From 2015 until today, smartphones have increasingly come with Type C ports in their bottom edges. In 2020, only the lowest end phones designed for developing markets come with 'ye olde' microUSB.
Which is as it should be, although the iPhone range has stubbornly stuck to the Apple proprietary 'Lightning' standard - it's reversible, as Type C is, and has the advantage of being smaller and thinner, though also less capable and less durable - arguably. Many had hoped that Apple would switch its phones to Type C for 2020, but it seems that the game plan at Apple is to eventually move to a phone with no charging port at all and then all recharging will be wireless and cables would be all but eliminated anyway.
But what has prompted this editorial is the other thing Apple is doing with USB Type C. Traditionally all smartphone charging cables have ended, at the mains power end, in either a moulded/sealed adapter or, more commoly in recent years, a USB-A plug that will fit into any wall outlet, mains charger or laptop or power bank. It's a ubiquitous arrangement and works well for everyone.
Now, back in 2016, Apple talked itself up on stage about being 'courageous' in getting rid of the 3.5mm audio jack in their phones, a decision that has been widely criticised every since (often by me), widely copied by others (with even more criticism), and has even seen rebellion with some phone manufacturers (e.g. Sony, Google) dropping the jack and then reinstating it for future models after an outcry from real world users. But that's an article for another day.
The word 'courageous' came to mind again last week at the iPhone 12 launch when Apple announced that the only accessory they were going to ship in the box with ALL iPhones going forwards was a Lightning to USB Type C cable. When it came to dropping the 3.5mm audio jack, I was dead against it because there were a physical drop in functionality (not least being unable to charge and listen to wired music at the same time), but I'm more supportive of this latest decision and - no doubt - trend-setting decision. Let me explain...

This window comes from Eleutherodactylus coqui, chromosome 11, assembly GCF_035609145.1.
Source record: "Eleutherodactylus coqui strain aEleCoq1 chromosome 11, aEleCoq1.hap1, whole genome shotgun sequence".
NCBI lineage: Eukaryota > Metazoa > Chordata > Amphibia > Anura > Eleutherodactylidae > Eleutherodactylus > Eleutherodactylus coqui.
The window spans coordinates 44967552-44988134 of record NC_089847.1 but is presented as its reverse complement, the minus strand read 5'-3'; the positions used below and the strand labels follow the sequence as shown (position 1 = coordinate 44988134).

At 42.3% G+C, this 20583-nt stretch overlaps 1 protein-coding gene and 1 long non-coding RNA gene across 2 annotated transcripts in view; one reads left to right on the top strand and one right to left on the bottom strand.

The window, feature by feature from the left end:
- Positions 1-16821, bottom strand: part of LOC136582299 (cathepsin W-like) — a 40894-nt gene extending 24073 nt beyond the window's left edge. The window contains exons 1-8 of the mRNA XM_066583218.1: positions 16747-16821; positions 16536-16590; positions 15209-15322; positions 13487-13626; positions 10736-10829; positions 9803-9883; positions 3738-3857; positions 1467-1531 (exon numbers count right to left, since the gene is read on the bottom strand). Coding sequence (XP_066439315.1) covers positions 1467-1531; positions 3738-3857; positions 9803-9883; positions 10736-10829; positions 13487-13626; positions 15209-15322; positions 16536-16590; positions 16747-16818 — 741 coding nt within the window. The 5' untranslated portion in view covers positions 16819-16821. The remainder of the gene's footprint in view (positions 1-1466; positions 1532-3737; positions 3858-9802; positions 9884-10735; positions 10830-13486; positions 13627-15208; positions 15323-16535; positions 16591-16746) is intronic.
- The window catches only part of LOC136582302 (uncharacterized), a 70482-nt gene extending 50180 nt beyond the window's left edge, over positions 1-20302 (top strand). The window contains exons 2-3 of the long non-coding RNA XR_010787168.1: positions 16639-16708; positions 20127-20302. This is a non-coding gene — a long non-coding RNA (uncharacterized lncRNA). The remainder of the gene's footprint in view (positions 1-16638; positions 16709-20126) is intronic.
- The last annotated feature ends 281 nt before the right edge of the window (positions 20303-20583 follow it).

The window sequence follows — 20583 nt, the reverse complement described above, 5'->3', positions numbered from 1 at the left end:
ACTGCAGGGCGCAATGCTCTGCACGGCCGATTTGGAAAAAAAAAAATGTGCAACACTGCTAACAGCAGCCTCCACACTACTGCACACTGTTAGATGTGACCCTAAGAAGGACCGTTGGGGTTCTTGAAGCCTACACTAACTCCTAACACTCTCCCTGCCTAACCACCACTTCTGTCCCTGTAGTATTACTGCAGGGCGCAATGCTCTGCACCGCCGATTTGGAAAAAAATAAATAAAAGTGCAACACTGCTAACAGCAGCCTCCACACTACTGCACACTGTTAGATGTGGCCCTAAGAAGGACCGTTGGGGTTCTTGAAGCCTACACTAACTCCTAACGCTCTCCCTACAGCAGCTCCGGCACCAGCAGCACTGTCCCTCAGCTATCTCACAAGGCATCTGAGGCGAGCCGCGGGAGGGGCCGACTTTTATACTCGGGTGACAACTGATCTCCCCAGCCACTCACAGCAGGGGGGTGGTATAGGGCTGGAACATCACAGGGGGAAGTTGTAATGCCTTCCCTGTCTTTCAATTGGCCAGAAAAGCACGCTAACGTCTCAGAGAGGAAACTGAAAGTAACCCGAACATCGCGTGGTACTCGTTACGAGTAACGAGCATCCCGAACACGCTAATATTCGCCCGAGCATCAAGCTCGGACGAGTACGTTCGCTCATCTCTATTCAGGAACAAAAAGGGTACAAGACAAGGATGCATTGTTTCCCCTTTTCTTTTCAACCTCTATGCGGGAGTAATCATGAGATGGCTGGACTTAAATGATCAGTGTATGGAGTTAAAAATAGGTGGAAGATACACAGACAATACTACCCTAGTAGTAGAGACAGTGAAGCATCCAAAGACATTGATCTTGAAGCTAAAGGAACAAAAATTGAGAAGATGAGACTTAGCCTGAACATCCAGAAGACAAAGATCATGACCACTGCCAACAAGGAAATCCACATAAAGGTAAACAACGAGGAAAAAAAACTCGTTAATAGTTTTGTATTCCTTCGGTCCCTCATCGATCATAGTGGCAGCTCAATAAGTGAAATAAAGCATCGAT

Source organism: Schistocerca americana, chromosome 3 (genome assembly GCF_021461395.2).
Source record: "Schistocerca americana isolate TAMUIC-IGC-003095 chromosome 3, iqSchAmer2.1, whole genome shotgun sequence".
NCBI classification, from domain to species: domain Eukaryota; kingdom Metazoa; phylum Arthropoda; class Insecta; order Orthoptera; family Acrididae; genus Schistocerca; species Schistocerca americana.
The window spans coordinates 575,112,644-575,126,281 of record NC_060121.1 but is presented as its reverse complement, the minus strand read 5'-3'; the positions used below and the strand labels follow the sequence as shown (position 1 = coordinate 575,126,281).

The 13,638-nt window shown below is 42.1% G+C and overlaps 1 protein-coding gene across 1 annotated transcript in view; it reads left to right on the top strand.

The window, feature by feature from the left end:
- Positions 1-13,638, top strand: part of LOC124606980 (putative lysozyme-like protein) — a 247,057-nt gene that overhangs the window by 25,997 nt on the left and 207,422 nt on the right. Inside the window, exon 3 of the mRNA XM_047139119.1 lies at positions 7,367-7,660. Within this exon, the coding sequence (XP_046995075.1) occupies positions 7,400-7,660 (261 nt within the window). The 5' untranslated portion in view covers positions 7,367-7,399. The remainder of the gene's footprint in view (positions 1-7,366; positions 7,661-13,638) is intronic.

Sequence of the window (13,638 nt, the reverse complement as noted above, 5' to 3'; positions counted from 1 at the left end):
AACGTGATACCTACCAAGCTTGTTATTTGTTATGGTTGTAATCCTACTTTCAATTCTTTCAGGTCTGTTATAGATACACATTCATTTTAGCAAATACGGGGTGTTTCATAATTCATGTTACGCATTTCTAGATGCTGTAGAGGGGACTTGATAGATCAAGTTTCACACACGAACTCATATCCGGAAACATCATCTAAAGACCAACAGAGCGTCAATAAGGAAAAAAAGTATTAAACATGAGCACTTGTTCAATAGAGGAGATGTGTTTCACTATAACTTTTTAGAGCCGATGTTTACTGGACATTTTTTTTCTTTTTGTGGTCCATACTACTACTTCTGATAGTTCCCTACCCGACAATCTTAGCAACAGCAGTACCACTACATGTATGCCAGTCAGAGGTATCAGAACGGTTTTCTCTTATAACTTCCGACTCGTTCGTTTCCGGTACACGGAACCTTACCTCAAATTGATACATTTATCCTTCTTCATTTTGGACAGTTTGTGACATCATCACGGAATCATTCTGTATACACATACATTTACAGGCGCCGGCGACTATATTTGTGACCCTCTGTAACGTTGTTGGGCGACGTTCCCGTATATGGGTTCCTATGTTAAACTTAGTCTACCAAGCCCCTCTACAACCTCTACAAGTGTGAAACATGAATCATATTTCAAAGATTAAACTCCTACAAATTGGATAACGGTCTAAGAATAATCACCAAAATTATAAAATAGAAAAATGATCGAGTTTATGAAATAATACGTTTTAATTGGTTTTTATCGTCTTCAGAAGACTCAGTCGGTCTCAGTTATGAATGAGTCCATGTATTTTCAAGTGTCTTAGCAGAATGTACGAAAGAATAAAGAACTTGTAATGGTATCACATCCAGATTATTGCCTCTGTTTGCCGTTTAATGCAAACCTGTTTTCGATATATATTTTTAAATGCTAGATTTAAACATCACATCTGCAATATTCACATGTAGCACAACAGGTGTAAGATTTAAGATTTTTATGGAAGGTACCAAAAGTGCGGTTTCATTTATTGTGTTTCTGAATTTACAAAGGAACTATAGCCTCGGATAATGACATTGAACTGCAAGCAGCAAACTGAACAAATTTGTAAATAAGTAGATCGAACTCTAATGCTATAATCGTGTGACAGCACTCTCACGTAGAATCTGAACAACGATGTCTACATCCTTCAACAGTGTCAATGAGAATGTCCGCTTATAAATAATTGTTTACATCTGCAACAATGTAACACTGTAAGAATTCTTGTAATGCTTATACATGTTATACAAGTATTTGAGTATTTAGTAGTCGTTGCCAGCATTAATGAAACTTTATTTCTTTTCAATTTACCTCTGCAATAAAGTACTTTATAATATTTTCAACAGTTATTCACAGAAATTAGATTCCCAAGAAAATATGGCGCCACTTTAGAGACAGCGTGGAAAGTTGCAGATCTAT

It is going to cause complete chaos, of course. As many people have pointed out, regular phone users getting a new iPhone in the next year or so will get the cable out and look in bewilderment at the USB Type C jack, wondering where to insert it. With no corresponding mains adapter in the box, there is going to be a lot of confusion.
Apple's reason for doing this is to - ultimately - protect the environment, since:
- USB Type C is already used in chargers for high end iPads, Macbooks, plus many hybrids and other mobile tech, so it's all about re-use and less waste
- less chargers have to be made and then thrown away one day into landfill
- boxes can be smaller, saving packaging
- smaller boxes mean more efficient transporting across the world
Apple said that many people already have "chargers lying around from previous phones", which is true, except that these older chargers all have USB-A jacks - not the newer Type C. So Apple's argument doesn't really work, in the short term at least, and at the very least I contend that they should include a Type C female to USB-A male adapter (e.g. 3 for £8 on Amazon) in each box, for a year or so anyway, so that older chargers could indeed be used.
Although the aforementioned chaos is going to be real, I do applaud the 'courage'. When (this being AAWP) Microsoft moved from microUSB to Type C in 2015 for the Lumia 950 range, we all had to get used to the new jack, scurrying around to acquire extra Type C adapters, power banks and hubs. And we got there. Finding out in the meantime that Type C was in fact miles better than microUSB, in terms of reversibility, power handling, durability, and media handling. And five years later I struggle to find a microUSB cable, my world has so completely become about Type C (and Lightning, to a degree).
Type C at the mains power end is new though, even for geeks. I've only charged my various Type C smartphones from Type C sources a handful of times and, in the case of power banks, there are gotchas whereby if you connect the cable in the wrong order then the (in my case, Lumia) phone ends up charging the power bank and not vice versa! With unfortunate results.
So yes, 'courage'. Because it takes a company as big as Apple doing something, for that to become a standard and to break user habits. 2020's decision to forego a charger in the box and only provide a Type C lead will force hundreds of millions of people into seeking out Type C/Power Delivery mains chargers (if they don't already have these from existing laptops/hybrids or tablets) - and then keeping these for many years.
USB Type C is, ultimately, a better hardware and electronic standard than USB-A in every way, and the promise is that every computing gadget you or I might use in the next decade will, if it uses wires at all, connect up via Type C. So any extra mains chargers bought in the next 12 months will be the last chargers thsat some people will buy until at least 2030!
And, five years down the line, in 2025, with no unused mains bricks sitting idle in boxes in drawers anymore, when Type C is utterly ubiquitous, 2020 may be seen as the year that heralded this brave new world.
Hopefully. In the meantime, I'm off to write a blog post for iPhone newbies on which bits they need to buy and from where!
Comments welcome on this contentious topic. Yes, it's been mainly about Apple and iPhones, but this new approach is going to get copied and Type C is a cross-platform, cross-form factor standard. I believe this is relevant to everyone and their families.